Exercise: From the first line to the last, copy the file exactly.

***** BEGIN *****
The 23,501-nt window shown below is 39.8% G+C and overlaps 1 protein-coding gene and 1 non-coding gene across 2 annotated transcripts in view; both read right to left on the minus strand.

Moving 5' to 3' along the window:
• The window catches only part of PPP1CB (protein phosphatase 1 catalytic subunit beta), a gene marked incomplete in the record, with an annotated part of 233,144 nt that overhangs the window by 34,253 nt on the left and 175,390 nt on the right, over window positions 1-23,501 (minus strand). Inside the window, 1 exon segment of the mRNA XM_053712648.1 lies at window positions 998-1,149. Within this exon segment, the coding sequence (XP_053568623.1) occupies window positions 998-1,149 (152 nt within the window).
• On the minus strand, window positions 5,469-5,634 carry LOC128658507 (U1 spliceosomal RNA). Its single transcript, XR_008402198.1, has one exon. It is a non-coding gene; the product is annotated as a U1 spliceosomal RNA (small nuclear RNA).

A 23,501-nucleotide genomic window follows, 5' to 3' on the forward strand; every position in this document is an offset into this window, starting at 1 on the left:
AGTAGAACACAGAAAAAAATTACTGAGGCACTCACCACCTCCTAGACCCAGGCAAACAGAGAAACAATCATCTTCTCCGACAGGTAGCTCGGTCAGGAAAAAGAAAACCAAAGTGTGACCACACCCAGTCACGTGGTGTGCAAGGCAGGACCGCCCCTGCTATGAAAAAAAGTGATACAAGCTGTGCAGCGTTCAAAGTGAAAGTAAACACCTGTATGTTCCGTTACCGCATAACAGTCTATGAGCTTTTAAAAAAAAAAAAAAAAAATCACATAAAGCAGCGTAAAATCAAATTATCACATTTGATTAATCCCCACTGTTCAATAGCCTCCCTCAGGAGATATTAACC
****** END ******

The 23,501-nt window shown below is 39.8% G+C and overlaps 1 protein-coding gene and 1 non-coding gene across 2 annotated transcripts in view; both read right to left on the minus strand.

Moving 5' to 3' along the window:
• The window catches only part of PPP1CB (protein phosphatase 1 catalytic subunit beta), a gene marked incomplete in the record, with an annotated part of 233,144 nt that overhangs the window by 34,253 nt on the left and 175,390 nt on the right, over window positions 1-23,501 (minus strand). Inside the window, 1 exon segment of the mRNA XM_053712648.1 lies at window positions 998-1,149. Within this exon segment, the coding sequence (XP_053568623.1) occupies window positions 998-1,149 (152 nt within the window).
• On the minus strand, window positions 5,469-5,634 carry LOC128658507 (U1 spliceosomal RNA). Its single transcript, XR_008402198.1, has one exon. It is a non-coding gene; the product is annotated as a U1 spliceosomal RNA (small nuclear RNA).

A 23,501-nucleotide genomic window follows, 5' to 3' on the forward strand; every position in this document is an offset into this window, starting at 1 on the left:
AGTAGAACACAGAAAAAAATTACTGAGGCACTCACCACCTCCTAGACCCAGGCAAACAGAGAAACAATCATCTTCTCCGACAGGTAGCTCGGTCAGGAAAAAGAAAACCAAAGTGTGACCACACCCAGTCACGTGGTGTGCAAGGCAGGACCGCCCCTGCTATGAAAAAAAGTGATACAAGCTGTGCAGCGTTCAAAGTGAAAGTAAACACCTGTATGTTCCGTTACCGCATAACAGTCTATGAGCTTTTAAAAAAAAAAAAAAAAAATCACATAAAGCAGCGTAAAATCAAATTATCACATTTGATTAATCCCCACTGTTCAATAGCCTCCCTCAGGAGATATTAACC